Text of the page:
Recognizing what’s important
Ron Schatschneider shares some of the things that help him keep things in perspective
What inspires you to go above and beyond, to excel?
I grew up on a farm in Alberta, so there was always work to do. I was brought up to work hard and to be honest; I married into a family with the same work ethic. I was a member of the RCMP for 20 years. When I retired from the RCMP, I took the training to become a notary public. My father-in-law, Bud Caldwell, was a notary public in Cranbrook for almost 30 years and I took over his practice in 1994. Bud was greatly respected and I try to live up to his example.
What single thing are you most passionate about?
I love this little corner of the world, so I like to get out on the backroads and wander around or fly-fish in our lakes and rivers. That’s what I enjoy the most—the beauty that surrounds us.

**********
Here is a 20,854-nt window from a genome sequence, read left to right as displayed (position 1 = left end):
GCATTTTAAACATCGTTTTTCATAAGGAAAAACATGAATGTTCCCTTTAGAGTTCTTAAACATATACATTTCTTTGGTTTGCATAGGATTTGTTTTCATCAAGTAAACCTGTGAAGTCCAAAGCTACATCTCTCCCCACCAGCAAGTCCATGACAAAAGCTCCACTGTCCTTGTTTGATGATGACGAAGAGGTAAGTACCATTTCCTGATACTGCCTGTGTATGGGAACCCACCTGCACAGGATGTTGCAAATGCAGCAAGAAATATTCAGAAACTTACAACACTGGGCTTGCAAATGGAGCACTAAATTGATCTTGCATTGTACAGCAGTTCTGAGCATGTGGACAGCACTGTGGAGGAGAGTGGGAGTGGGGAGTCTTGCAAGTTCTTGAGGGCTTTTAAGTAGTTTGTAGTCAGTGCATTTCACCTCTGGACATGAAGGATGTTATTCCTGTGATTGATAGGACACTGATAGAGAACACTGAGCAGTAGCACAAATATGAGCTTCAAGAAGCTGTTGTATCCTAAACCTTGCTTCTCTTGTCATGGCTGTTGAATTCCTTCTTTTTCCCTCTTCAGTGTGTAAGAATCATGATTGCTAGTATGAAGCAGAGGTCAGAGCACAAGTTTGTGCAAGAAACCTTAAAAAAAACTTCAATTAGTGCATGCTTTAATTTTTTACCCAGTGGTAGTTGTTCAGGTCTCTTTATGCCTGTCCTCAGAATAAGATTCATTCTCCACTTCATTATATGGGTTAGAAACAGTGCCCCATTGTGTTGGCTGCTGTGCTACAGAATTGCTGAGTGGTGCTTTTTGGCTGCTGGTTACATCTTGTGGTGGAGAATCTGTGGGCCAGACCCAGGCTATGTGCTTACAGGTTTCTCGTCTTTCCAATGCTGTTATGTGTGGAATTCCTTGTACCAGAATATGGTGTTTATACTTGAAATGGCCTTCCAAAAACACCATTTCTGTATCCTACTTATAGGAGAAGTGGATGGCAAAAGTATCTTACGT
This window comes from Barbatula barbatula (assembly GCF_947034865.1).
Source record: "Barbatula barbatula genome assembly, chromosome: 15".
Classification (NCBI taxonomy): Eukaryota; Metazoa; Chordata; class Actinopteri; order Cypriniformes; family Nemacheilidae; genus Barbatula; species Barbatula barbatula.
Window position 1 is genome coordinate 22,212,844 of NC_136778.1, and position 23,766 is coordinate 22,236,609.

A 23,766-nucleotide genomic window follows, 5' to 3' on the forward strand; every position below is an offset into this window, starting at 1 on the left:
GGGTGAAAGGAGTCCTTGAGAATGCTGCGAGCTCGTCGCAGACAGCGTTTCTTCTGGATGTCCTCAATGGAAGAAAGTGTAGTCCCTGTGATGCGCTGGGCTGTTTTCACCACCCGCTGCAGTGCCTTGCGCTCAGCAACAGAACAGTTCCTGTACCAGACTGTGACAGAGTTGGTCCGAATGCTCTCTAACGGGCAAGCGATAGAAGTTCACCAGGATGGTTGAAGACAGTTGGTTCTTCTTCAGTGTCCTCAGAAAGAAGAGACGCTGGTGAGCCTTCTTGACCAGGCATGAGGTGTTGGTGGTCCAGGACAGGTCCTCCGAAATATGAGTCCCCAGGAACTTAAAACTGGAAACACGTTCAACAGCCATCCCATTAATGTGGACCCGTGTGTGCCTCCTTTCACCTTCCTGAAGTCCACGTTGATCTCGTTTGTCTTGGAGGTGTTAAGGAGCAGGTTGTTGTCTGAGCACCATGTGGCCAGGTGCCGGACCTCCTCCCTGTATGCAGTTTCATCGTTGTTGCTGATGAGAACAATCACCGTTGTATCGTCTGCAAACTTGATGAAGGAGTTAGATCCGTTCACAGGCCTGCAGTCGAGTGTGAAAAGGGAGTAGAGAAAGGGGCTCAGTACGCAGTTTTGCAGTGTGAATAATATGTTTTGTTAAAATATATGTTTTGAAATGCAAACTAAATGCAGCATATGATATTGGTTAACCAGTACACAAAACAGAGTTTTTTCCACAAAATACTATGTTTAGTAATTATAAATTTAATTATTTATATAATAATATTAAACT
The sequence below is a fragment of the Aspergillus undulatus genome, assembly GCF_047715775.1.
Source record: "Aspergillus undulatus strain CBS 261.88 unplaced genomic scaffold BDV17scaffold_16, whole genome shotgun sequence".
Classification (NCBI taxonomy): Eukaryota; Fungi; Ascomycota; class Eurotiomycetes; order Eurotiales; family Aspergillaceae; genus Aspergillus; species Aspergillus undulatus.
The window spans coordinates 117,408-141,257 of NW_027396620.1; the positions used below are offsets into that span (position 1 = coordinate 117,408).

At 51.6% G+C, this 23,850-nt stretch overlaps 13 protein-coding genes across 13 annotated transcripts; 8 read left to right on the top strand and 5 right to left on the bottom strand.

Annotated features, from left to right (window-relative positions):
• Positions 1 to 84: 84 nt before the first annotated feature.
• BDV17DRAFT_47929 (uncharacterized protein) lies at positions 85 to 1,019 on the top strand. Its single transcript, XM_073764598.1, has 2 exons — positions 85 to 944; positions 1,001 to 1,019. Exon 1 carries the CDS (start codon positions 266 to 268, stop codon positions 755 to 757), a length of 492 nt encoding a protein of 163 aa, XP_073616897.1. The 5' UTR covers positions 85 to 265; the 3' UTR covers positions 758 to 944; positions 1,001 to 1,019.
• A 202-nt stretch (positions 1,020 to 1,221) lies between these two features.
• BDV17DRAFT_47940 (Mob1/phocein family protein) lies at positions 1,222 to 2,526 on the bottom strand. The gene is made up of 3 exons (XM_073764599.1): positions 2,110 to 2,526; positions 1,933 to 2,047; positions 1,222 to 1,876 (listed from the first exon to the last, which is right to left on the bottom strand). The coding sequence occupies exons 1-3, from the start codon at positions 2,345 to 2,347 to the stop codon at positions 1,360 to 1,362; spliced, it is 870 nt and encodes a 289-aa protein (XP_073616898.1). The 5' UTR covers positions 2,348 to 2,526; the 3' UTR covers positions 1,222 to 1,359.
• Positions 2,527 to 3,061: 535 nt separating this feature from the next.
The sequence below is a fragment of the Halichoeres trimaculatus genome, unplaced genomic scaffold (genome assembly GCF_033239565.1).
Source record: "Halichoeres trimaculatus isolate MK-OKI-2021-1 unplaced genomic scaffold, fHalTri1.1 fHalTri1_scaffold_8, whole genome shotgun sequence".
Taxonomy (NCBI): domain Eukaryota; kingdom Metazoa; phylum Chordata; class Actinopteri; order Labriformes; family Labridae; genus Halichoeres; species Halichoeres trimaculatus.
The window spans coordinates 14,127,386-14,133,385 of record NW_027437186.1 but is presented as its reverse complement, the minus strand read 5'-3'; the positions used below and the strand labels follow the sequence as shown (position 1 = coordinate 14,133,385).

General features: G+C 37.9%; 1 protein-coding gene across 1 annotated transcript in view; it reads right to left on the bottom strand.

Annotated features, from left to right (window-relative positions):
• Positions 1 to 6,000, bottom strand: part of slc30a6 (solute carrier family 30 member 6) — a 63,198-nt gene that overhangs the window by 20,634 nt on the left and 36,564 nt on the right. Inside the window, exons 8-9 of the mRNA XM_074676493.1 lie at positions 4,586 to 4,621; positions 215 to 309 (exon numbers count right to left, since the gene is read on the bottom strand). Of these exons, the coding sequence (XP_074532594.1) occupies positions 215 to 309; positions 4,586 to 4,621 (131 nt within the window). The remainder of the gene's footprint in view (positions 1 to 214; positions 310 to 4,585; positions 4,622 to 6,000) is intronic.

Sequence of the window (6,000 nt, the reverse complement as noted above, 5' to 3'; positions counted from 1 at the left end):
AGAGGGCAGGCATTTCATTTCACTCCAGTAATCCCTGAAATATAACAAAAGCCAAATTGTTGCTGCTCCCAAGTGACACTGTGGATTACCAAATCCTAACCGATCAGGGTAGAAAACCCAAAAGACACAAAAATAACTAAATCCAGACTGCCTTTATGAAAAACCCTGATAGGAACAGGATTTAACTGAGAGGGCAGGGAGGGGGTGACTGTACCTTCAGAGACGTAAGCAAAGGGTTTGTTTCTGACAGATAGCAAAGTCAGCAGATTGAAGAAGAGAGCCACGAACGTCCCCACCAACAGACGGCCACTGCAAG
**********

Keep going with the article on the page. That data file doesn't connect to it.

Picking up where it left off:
What would be the title of your favourite all-time book?
Reading is a favourite pastime and there are many books that would fall into that category. I like history and historical fiction. The latest book to go on the favourite list would be The Source by James A. Michener.
Is there a quote or phrase that you really like?
“Is this the mountain you want to die on?” (author unknown) I have no idea who said it or where it came from, but it helps me put things into perspective.
What is one important lesson you have learned in life?
My dad told me a story about being part of a threshing crew that went to a widow’s farm to harvest. They got everything set up, but before they could start threshing, the weather started to turn bad. The crew went to the widow’s house for shelter and something to eat. The widow opened the door, and in broken English she told the men, “No work, no eat” and closed the door. In other words, there is no free ride—what you want, you have to earn.